Genetic risk score card for early prediction of heart disease
Scientists are getting closer to being able to predict an individual's genetic risk of heart disease, paving the way for earlier intervention and lifestyle changes.
In research published today in the European Heart Journal, funded by the Heart Foundation and NHMRC, Dr Gad Abraham and Associate Professor Mike Inouye from the University of Melbourne have developed a risk score that predicts coronary heart disease based on DNA profiles.
Currently, risk is calculated through clinical and lifestyle indicators such as blood pressure, cholesterol, and smoking, as well as family history— but, despite advances in genomic technologies, genetics does not yet feature in heart disease risk.
"About half of heart disease risk is inherited, yet current approaches don't use genetics," Associate Professor Inouye said.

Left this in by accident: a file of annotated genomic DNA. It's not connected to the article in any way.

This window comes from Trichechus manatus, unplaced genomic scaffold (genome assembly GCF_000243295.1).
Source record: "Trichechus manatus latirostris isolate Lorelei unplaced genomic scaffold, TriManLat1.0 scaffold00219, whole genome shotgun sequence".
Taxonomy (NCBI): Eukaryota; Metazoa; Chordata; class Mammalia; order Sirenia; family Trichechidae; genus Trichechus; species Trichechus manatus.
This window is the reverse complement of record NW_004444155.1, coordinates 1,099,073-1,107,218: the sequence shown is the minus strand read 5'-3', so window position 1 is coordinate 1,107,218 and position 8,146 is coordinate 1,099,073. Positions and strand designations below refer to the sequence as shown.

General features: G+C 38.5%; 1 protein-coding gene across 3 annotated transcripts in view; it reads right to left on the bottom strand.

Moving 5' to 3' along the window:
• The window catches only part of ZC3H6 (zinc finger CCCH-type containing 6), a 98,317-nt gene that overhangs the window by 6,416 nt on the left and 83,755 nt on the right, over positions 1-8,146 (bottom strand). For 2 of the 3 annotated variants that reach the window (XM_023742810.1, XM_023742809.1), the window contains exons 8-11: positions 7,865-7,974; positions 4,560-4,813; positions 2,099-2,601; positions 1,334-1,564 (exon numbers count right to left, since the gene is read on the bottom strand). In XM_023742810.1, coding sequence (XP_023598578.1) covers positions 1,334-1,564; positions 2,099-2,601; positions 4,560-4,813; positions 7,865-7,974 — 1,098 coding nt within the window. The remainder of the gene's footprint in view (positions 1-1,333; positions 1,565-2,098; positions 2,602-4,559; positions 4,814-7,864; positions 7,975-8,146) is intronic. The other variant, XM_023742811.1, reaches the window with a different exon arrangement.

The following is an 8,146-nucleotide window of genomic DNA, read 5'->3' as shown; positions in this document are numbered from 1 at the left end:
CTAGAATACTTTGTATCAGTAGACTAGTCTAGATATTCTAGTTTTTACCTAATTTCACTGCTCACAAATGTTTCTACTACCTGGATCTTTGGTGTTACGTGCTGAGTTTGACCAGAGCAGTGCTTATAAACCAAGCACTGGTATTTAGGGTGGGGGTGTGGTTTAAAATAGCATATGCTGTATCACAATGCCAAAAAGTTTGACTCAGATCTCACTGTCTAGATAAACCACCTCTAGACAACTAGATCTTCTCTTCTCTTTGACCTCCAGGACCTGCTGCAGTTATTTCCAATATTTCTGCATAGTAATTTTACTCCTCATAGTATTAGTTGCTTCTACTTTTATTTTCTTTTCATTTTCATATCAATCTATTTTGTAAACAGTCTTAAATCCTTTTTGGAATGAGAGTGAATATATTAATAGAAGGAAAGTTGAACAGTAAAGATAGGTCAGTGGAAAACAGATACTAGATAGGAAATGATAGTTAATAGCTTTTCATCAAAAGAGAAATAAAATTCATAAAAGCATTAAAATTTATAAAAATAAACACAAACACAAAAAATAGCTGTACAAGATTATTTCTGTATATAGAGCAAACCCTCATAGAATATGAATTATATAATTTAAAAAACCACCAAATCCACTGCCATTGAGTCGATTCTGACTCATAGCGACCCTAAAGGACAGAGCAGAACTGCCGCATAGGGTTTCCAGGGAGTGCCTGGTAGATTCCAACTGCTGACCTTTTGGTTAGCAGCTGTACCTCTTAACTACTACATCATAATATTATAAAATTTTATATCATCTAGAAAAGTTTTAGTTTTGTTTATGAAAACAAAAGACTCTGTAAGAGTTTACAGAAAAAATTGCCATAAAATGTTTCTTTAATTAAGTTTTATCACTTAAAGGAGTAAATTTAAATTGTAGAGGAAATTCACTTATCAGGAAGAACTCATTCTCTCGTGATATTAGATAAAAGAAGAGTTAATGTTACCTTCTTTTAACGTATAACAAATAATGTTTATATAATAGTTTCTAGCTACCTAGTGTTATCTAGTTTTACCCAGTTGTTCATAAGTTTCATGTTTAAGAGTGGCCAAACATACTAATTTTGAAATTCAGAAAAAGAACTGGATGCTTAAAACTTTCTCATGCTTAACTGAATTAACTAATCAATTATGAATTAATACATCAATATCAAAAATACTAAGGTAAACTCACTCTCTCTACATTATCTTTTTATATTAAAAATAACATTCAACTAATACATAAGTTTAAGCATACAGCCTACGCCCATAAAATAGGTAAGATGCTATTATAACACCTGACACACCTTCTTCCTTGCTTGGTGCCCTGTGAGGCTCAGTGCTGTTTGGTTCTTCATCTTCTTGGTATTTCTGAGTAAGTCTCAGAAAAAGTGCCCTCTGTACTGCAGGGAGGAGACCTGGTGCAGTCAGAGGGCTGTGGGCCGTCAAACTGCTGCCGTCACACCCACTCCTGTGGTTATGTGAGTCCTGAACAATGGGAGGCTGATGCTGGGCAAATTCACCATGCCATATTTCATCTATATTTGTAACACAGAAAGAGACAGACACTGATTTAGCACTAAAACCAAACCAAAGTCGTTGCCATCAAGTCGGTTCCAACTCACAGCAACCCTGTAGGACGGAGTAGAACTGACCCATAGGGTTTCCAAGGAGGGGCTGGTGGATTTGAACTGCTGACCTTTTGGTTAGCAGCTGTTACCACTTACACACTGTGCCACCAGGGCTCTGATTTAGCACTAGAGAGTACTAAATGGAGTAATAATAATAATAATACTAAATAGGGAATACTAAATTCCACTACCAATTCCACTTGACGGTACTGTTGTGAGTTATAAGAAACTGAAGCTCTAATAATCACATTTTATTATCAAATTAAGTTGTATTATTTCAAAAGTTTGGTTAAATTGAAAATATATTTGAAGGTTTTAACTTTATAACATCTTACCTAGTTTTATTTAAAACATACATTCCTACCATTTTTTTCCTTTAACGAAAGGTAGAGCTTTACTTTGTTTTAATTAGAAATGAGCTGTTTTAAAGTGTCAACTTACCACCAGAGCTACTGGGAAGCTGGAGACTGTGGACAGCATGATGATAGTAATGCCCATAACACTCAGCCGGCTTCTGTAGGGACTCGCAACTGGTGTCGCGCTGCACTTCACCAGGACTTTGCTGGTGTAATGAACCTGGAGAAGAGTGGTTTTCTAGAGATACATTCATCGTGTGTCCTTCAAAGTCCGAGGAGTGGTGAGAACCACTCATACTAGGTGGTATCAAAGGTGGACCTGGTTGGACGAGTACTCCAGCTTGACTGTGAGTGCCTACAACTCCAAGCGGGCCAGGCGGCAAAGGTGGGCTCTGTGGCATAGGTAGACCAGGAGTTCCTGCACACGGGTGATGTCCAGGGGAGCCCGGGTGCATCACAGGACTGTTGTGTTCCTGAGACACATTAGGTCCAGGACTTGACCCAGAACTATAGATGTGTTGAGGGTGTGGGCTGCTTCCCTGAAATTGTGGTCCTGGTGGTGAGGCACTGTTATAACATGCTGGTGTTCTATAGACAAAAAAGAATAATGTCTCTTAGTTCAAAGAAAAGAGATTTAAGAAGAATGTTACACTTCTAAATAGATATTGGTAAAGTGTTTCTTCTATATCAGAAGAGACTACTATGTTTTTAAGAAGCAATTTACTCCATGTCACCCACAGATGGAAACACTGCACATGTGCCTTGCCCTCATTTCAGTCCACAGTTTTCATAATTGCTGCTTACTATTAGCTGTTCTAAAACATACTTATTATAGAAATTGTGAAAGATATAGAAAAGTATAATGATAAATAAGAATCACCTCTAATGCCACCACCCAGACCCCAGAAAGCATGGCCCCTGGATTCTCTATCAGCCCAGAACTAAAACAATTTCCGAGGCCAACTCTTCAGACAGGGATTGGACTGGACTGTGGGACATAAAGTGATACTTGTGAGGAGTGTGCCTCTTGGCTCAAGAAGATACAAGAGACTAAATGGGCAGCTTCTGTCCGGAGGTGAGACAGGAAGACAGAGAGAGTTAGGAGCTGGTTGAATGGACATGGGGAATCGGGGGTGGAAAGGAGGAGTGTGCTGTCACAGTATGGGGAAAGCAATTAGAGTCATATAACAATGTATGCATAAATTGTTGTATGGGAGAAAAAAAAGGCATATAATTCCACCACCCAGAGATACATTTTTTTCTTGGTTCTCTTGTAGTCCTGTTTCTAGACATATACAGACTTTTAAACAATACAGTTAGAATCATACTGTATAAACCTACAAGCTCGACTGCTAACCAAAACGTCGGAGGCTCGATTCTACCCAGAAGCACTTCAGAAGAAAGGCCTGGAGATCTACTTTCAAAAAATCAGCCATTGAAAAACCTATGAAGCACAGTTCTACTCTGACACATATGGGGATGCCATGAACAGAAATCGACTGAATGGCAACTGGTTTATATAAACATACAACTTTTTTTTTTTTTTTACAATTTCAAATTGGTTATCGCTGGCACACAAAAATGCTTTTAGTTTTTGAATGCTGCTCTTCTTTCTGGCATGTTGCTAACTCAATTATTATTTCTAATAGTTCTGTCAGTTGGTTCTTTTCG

"Our study shows that we can potentially distinguish much earlier in life who is at high risk of heart disease, including heart attack."
The researchers, computational biologists from the University of Melbourne's Centre for Systems Genomics in the School of BioSciences and the Department of Pathology, developed a score based on more than 49,000 Single Nucleotide Polymorphisms, or SNPs—single letters in the human genome sequence that commonly vary from person to person.
In addition to the early predictive power of the genomic risk score alone, they found that integrating this information with known risk factors improved their ability to predict the risk of developing heart disease 10 years into the future, especially for people over 60 years of age.
"Traditional scores can identify people at very high risk, but without an understanding of the genetics, we still fail to identify a large proportion of people who are going to develop heart disease over the next 10 years," said Dr Abraham.
The researchers were also able to identify the top 20% of men who were at high lifetime risk, leading to disease 12-18 years earlier than men at the bottom 20% of risk. These high-risk individuals could be candidates for early intervention.
"So far, we've been missing half the picture, but given the great strides being made by genomics in understanding human disease, we expect this approach to one day be part of routine clinical practice," Dr Abraham said.